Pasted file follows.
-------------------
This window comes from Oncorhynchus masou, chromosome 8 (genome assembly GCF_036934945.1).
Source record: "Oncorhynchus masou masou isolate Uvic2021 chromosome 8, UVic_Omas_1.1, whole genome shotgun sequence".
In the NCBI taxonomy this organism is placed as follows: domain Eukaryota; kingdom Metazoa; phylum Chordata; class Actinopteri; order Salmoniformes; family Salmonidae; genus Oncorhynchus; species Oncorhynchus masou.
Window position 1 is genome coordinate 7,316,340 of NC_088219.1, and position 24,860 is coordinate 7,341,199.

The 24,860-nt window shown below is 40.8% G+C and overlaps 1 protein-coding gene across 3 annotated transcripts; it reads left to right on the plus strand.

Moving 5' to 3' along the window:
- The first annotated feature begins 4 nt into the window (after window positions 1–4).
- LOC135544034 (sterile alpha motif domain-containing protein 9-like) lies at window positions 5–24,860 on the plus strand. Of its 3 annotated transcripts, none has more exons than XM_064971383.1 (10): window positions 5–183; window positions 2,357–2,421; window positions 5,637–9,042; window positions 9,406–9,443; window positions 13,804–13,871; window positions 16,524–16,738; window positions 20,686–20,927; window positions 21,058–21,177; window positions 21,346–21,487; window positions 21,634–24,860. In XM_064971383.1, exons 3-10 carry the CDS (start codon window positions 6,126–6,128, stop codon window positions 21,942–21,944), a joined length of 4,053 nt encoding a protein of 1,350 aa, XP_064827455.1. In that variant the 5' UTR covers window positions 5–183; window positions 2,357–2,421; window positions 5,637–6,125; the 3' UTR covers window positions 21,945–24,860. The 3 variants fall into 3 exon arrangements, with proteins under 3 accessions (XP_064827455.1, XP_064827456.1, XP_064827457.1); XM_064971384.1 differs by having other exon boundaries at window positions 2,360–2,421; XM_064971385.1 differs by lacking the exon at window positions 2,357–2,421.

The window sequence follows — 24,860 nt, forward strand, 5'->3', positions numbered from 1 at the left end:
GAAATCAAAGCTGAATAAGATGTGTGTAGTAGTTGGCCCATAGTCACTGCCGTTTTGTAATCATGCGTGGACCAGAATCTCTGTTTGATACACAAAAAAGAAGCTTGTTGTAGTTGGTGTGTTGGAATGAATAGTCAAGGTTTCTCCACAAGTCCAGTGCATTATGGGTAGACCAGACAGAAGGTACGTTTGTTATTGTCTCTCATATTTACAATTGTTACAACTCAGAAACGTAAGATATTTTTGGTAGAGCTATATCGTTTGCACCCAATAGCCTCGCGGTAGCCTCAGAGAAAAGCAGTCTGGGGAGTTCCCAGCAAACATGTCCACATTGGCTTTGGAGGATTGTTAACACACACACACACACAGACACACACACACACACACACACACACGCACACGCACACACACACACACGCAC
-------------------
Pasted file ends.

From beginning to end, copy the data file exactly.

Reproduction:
This window comes from Oncorhynchus masou, chromosome 8 (genome assembly GCF_036934945.1).
Source record: "Oncorhynchus masou masou isolate Uvic2021 chromosome 8, UVic_Omas_1.1, whole genome shotgun sequence".
In the NCBI taxonomy this organism is placed as follows: domain Eukaryota; kingdom Metazoa; phylum Chordata; class Actinopteri; order Salmoniformes; family Salmonidae; genus Oncorhynchus; species Oncorhynchus masou.
Window position 1 is genome coordinate 7,316,340 of NC_088219.1, and position 24,860 is coordinate 7,341,199.

The 24,860-nt window shown below is 40.8% G+C and overlaps 1 protein-coding gene across 3 annotated transcripts; it reads left to right on the plus strand.

Moving 5' to 3' along the window:
- The first annotated feature begins 4 nt into the window (after window positions 1–4).
- LOC135544034 (sterile alpha motif domain-containing protein 9-like) lies at window positions 5–24,860 on the plus strand. Of its 3 annotated transcripts, none has more exons than XM_064971383.1 (10): window positions 5–183; window positions 2,357–2,421; window positions 5,637–9,042; window positions 9,406–9,443; window positions 13,804–13,871; window positions 16,524–16,738; window positions 20,686–20,927; window positions 21,058–21,177; window positions 21,346–21,487; window positions 21,634–24,860. In XM_064971383.1, exons 3-10 carry the CDS (start codon window positions 6,126–6,128, stop codon window positions 21,942–21,944), a joined length of 4,053 nt encoding a protein of 1,350 aa, XP_064827455.1. In that variant the 5' UTR covers window positions 5–183; window positions 2,357–2,421; window positions 5,637–6,125; the 3' UTR covers window positions 21,945–24,860. The 3 variants fall into 3 exon arrangements, with proteins under 3 accessions (XP_064827455.1, XP_064827456.1, XP_064827457.1); XM_064971384.1 differs by having other exon boundaries at window positions 2,360–2,421; XM_064971385.1 differs by lacking the exon at window positions 2,357–2,421.

The window sequence follows — 24,860 nt, forward strand, 5'->3', positions numbered from 1 at the left end:
GAAATCAAAGCTGAATAAGATGTGTGTAGTAGTTGGCCCATAGTCACTGCCGTTTTGTAATCATGCGTGGACCAGAATCTCTGTTTGATACACAAAAAAGAAGCTTGTTGTAGTTGGTGTGTTGGAATGAATAGTCAAGGTTTCTCCACAAGTCCAGTGCATTATGGGTAGACCAGACAGAAGGTACGTTTGTTATTGTCTCTCATATTTACAATTGTTACAACTCAGAAACGTAAGATATTTTTGGTAGAGCTATATCGTTTGCACCCAATAGCCTCGCGGTAGCCTCAGAGAAAAGCAGTCTGGGGAGTTCCCAGCAAACATGTCCACATTGGCTTTGGAGGATTGTTAACACACACACACACACAGACACACACACACACACACACACACACGCACACGCACACACACACACACGCAC